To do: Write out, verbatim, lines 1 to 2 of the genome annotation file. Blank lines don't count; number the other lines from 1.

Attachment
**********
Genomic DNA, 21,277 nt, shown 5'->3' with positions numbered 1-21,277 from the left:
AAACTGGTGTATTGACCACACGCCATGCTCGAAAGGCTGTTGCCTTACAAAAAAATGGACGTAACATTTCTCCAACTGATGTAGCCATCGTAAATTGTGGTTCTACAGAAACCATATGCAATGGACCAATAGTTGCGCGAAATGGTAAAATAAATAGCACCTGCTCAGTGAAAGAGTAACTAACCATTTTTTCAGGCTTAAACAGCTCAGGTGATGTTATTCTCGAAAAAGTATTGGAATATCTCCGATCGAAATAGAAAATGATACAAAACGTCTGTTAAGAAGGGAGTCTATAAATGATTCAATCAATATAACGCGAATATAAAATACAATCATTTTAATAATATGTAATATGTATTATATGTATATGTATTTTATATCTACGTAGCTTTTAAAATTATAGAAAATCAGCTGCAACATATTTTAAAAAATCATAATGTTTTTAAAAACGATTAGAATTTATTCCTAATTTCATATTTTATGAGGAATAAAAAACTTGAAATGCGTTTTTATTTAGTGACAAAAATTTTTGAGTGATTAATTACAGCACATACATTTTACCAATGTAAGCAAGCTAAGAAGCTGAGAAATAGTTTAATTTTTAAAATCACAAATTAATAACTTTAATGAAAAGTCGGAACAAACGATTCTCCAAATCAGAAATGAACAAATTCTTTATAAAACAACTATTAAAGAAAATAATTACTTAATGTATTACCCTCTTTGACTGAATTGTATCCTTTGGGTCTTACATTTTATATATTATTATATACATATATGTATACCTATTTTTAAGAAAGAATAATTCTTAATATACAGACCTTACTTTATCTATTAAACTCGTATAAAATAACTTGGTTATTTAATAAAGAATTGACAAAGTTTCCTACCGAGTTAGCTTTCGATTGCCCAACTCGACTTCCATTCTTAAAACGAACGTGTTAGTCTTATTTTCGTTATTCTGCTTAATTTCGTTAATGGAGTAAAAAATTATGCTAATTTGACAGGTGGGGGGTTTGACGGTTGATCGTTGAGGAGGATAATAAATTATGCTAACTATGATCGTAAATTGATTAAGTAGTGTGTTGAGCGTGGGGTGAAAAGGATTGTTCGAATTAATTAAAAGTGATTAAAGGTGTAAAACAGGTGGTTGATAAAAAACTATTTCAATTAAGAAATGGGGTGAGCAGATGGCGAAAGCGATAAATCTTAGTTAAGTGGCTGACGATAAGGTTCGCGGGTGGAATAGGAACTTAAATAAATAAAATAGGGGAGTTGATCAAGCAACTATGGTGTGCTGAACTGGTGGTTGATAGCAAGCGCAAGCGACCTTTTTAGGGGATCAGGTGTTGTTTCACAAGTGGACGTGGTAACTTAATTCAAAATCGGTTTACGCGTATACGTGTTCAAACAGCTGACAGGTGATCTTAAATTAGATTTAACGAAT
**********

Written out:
Genomic DNA, 21,277 nt, shown 5'->3' with positions numbered 1-21,277 from the left:
AAACTGGTGTATTGACCACACGCCATGCTCGAAAGGCTGTTGCCTTACAAAAAAATGGACGTAACATTTCTCCAACTGATGTAGCCATCGTAAATTGTGGTTCTACAGAAACCATATGCAATGGACCAATAGTTGCGCGAAATGGTAAAATAAATAGCACCTGCTCAGTGAAAGAGTAACTAACCATTTTTTCAGGCTTAAACAGCTCAGGTGATGTTATTCTCGAAAAAGTATTGGAATATCTCCGATCGAAATAGAAAATGATACAAAACGTCTGTTAAGAAGGGAGTCTATAAATGATTCAATCAATATAACGCGAATATAAAATACAATCATTTTAATAATATGTAATATGTATTATATGTATATGTATTTTATATCTACGTAGCTTTTAAAATTATAGAAAATCAGCTGCAACATATTTTAAAAAATCATAATGTTTTTAAAAACGATTAGAATTTATTCCTAATTTCATATTTTATGAGGAATAAAAAACTTGAAATGCGTTTTTATTTAGTGACAAAAATTTTTGAGTGATTAATTACAGCACATACATTTTACCAATGTAAGCAAGCTAAGAAGCTGAGAAATAGTTTAATTTTTAAAATCACAAATTAATAACTTTAATGAAAAGTCGGAACAAACGATTCTCCAAATCAGAAATGAACAAATTCTTTATAAAACAACTATTAAAGAAAATAATTACTTAATGTATTACCCTCTTTGACTGAATTGTATCCTTTGGGTCTTACATTTTATATATTATTATATACATATATGTATACCTATTTTTAAGAAAGAATAATTCTTAATATACAGACCTTACTTTATCTATTAAACTCGTATAAAATAACTTGGTTATTTAATAAAGAATTGACAAAGTTTCCTACCGAGTTAGCTTTCGATTGCCCAACTCGACTTCCATTCTTAAAACGAACGTGTTAGTCTTATTTTCGTTATTCTGCTTAATTTCGTTAATGGAGTAAAAAATTATGCTAATTTGACAGGTGGGGGGTTTGACGGTTGATCGTTGAGGAGGATAATAAATTATGCTAACTATGATCGTAAATTGATTAAGTAGTGTGTTGAGCGTGGGGTGAAAAGGATTGTTCGAATTAATTAAAAGTGATTAAAGGTGTAAAACAGGTGGTTGATAAAAAACTATTTCAATTAAGAAATGGGGTGAGCAGATGGCGAAAGCGATAAATCTTAGTTAAGTGGCTGACGATAAGGTTCGCGGGTGGAATAGGAACTTAAATAAATAAAATAGGGGAGTTGATCAAGCAACTATGGTGTGCTGAACTGGTGGTTGATAGCAAGCGCAAGCGACCTTTTTAGGGGATCAGGTGTTGTTTCACAAGTGGACGTGGTAACTTAATTCAAAATCGGTTTACGCGTATACGTGTTCAAACAGCTGACAGGTGATCTTAAATTAGATTTAACGAAT